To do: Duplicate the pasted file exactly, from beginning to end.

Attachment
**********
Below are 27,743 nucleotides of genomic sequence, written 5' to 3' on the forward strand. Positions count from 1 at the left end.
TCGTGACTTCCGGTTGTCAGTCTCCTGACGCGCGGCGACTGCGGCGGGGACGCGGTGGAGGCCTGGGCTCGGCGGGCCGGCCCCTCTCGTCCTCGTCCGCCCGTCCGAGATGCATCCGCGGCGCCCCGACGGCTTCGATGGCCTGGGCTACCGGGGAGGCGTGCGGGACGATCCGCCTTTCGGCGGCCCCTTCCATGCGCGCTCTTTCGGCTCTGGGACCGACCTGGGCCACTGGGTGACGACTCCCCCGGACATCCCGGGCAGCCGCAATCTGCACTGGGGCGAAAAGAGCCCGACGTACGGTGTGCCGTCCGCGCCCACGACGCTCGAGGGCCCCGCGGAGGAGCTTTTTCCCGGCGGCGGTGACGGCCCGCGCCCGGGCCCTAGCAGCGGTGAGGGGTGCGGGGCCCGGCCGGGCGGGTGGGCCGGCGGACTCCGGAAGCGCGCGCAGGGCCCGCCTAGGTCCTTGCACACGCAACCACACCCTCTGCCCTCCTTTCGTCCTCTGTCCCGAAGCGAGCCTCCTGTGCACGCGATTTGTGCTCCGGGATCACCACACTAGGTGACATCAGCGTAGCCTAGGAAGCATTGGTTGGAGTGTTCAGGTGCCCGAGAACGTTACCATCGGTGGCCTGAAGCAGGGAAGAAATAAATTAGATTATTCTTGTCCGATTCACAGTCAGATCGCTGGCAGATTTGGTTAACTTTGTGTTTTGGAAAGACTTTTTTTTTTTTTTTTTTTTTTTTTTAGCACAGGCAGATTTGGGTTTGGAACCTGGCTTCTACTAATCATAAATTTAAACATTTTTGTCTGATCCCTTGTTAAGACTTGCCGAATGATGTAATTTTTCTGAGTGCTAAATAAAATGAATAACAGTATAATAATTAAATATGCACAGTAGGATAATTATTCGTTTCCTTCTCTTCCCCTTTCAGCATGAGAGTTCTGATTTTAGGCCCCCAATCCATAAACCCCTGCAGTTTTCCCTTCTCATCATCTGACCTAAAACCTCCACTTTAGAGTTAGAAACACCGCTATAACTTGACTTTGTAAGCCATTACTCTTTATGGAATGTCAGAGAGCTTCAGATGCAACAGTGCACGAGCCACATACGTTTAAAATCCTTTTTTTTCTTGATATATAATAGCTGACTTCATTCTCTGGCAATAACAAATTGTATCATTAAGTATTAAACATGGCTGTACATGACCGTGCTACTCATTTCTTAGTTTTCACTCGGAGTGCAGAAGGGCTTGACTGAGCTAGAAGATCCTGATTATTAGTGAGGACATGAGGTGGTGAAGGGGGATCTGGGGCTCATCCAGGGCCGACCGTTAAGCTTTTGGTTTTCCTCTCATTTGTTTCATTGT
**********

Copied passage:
Below are 27,743 nucleotides of genomic sequence, written 5' to 3' on the forward strand. Positions count from 1 at the left end.
TCGTGACTTCCGGTTGTCAGTCTCCTGACGCGCGGCGACTGCGGCGGGGACGCGGTGGAGGCCTGGGCTCGGCGGGCCGGCCCCTCTCGTCCTCGTCCGCCCGTCCGAGATGCATCCGCGGCGCCCCGACGGCTTCGATGGCCTGGGCTACCGGGGAGGCGTGCGGGACGATCCGCCTTTCGGCGGCCCCTTCCATGCGCGCTCTTTCGGCTCTGGGACCGACCTGGGCCACTGGGTGACGACTCCCCCGGACATCCCGGGCAGCCGCAATCTGCACTGGGGCGAAAAGAGCCCGACGTACGGTGTGCCGTCCGCGCCCACGACGCTCGAGGGCCCCGCGGAGGAGCTTTTTCCCGGCGGCGGTGACGGCCCGCGCCCGGGCCCTAGCAGCGGTGAGGGGTGCGGGGCCCGGCCGGGCGGGTGGGCCGGCGGACTCCGGAAGCGCGCGCAGGGCCCGCCTAGGTCCTTGCACACGCAACCACACCCTCTGCCCTCCTTTCGTCCTCTGTCCCGAAGCGAGCCTCCTGTGCACGCGATTTGTGCTCCGGGATCACCACACTAGGTGACATCAGCGTAGCCTAGGAAGCATTGGTTGGAGTGTTCAGGTGCCCGAGAACGTTACCATCGGTGGCCTGAAGCAGGGAAGAAATAAATTAGATTATTCTTGTCCGATTCACAGTCAGATCGCTGGCAGATTTGGTTAACTTTGTGTTTTGGAAAGACTTTTTTTTTTTTTTTTTTTTTTTTTTAGCACAGGCAGATTTGGGTTTGGAACCTGGCTTCTACTAATCATAAATTTAAACATTTTTGTCTGATCCCTTGTTAAGACTTGCCGAATGATGTAATTTTTCTGAGTGCTAAATAAAATGAATAACAGTATAATAATTAAATATGCACAGTAGGATAATTATTCGTTTCCTTCTCTTCCCCTTTCAGCATGAGAGTTCTGATTTTAGGCCCCCAATCCATAAACCCCTGCAGTTTTCCCTTCTCATCATCTGACCTAAAACCTCCACTTTAGAGTTAGAAACACCGCTATAACTTGACTTTGTAAGCCATTACTCTTTATGGAATGTCAGAGAGCTTCAGATGCAACAGTGCACGAGCCACATACGTTTAAAATCCTTTTTTTTCTTGATATATAATAGCTGACTTCATTCTCTGGCAATAACAAATTGTATCATTAAGTATTAAACATGGCTGTACATGACCGTGCTACTCATTTCTTAGTTTTCACTCGGAGTGCAGAAGGGCTTGACTGAGCTAGAAGATCCTGATTATTAGTGAGGACATGAGGTGGTGAAGGGGGATCTGGGGCTCATCCAGGGCCGACCGTTAAGCTTTTGGTTTTCCTCTCATTTGTTTCATTGT